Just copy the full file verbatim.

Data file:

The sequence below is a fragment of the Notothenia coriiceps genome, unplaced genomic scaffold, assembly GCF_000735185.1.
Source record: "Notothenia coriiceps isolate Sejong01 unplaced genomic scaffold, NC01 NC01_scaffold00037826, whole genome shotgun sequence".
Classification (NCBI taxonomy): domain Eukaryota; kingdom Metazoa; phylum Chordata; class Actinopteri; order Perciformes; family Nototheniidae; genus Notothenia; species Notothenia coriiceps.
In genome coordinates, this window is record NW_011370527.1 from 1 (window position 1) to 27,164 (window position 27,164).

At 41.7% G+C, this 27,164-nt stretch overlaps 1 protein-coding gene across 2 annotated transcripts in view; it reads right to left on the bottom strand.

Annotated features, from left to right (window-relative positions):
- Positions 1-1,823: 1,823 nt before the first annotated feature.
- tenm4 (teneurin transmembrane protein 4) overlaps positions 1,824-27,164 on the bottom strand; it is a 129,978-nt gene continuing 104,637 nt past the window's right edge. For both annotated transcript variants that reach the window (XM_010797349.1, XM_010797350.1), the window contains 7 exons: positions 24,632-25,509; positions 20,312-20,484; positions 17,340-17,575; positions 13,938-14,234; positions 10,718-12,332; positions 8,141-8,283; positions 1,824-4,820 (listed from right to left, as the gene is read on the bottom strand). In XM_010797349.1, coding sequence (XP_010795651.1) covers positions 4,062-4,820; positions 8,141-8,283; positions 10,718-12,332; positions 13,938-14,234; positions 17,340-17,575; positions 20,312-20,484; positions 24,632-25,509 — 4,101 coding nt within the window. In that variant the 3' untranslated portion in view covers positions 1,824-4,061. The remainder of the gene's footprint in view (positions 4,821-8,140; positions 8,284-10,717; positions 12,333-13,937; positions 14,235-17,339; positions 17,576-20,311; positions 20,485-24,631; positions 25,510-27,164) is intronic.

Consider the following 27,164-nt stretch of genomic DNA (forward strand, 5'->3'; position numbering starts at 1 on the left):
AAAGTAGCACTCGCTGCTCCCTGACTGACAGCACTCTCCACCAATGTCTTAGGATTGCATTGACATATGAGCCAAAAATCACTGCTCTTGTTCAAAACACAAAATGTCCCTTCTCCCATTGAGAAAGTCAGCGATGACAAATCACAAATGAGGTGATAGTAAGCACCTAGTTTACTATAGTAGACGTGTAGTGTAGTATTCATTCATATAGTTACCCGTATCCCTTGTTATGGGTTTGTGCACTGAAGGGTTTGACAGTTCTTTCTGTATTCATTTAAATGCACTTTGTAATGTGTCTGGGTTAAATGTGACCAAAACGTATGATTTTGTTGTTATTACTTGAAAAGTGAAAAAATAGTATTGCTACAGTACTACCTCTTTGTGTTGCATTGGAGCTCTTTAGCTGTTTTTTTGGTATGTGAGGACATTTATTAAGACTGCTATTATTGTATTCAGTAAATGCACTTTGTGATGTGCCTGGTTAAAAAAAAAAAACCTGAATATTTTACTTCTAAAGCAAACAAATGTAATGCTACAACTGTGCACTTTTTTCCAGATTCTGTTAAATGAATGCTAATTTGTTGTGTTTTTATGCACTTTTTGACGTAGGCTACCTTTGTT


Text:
The sequence below is a fragment of the Notothenia coriiceps genome, unplaced genomic scaffold, assembly GCF_000735185.1.
Source record: "Notothenia coriiceps isolate Sejong01 unplaced genomic scaffold, NC01 NC01_scaffold00037826, whole genome shotgun sequence".
Classification (NCBI taxonomy): domain Eukaryota; kingdom Metazoa; phylum Chordata; class Actinopteri; order Perciformes; family Nototheniidae; genus Notothenia; species Notothenia coriiceps.
In genome coordinates, this window is record NW_011370527.1 from 1 (window position 1) to 27,164 (window position 27,164).

At 41.7% G+C, this 27,164-nt stretch overlaps 1 protein-coding gene across 2 annotated transcripts in view; it reads right to left on the bottom strand.

Annotated features, from left to right (window-relative positions):
- Positions 1-1,823: 1,823 nt before the first annotated feature.
- tenm4 (teneurin transmembrane protein 4) overlaps positions 1,824-27,164 on the bottom strand; it is a 129,978-nt gene continuing 104,637 nt past the window's right edge. For both annotated transcript variants that reach the window (XM_010797349.1, XM_010797350.1), the window contains 7 exons: positions 24,632-25,509; positions 20,312-20,484; positions 17,340-17,575; positions 13,938-14,234; positions 10,718-12,332; positions 8,141-8,283; positions 1,824-4,820 (listed from right to left, as the gene is read on the bottom strand). In XM_010797349.1, coding sequence (XP_010795651.1) covers positions 4,062-4,820; positions 8,141-8,283; positions 10,718-12,332; positions 13,938-14,234; positions 17,340-17,575; positions 20,312-20,484; positions 24,632-25,509 — 4,101 coding nt within the window. In that variant the 3' untranslated portion in view covers positions 1,824-4,061. The remainder of the gene's footprint in view (positions 4,821-8,140; positions 8,284-10,717; positions 12,333-13,937; positions 14,235-17,339; positions 17,576-20,311; positions 20,485-24,631; positions 25,510-27,164) is intronic.

Consider the following 27,164-nt stretch of genomic DNA (forward strand, 5'->3'; position numbering starts at 1 on the left):
AAAGTAGCACTCGCTGCTCCCTGACTGACAGCACTCTCCACCAATGTCTTAGGATTGCATTGACATATGAGCCAAAAATCACTGCTCTTGTTCAAAACACAAAATGTCCCTTCTCCCATTGAGAAAGTCAGCGATGACAAATCACAAATGAGGTGATAGTAAGCACCTAGTTTACTATAGTAGACGTGTAGTGTAGTATTCATTCATATAGTTACCCGTATCCCTTGTTATGGGTTTGTGCACTGAAGGGTTTGACAGTTCTTTCTGTATTCATTTAAATGCACTTTGTAATGTGTCTGGGTTAAATGTGACCAAAACGTATGATTTTGTTGTTATTACTTGAAAAGTGAAAAAATAGTATTGCTACAGTACTACCTCTTTGTGTTGCATTGGAGCTCTTTAGCTGTTTTTTTGGTATGTGAGGACATTTATTAAGACTGCTATTATTGTATTCAGTAAATGCACTTTGTGATGTGCCTGGTTAAAAAAAAAAAACCTGAATATTTTACTTCTAAAGCAAACAAATGTAATGCTACAACTGTGCACTTTTTTCCAGATTCTGTTAAATGAATGCTAATTTGTTGTGTTTTTATGCACTTTTTGACGTAGGCTACCTTTGTT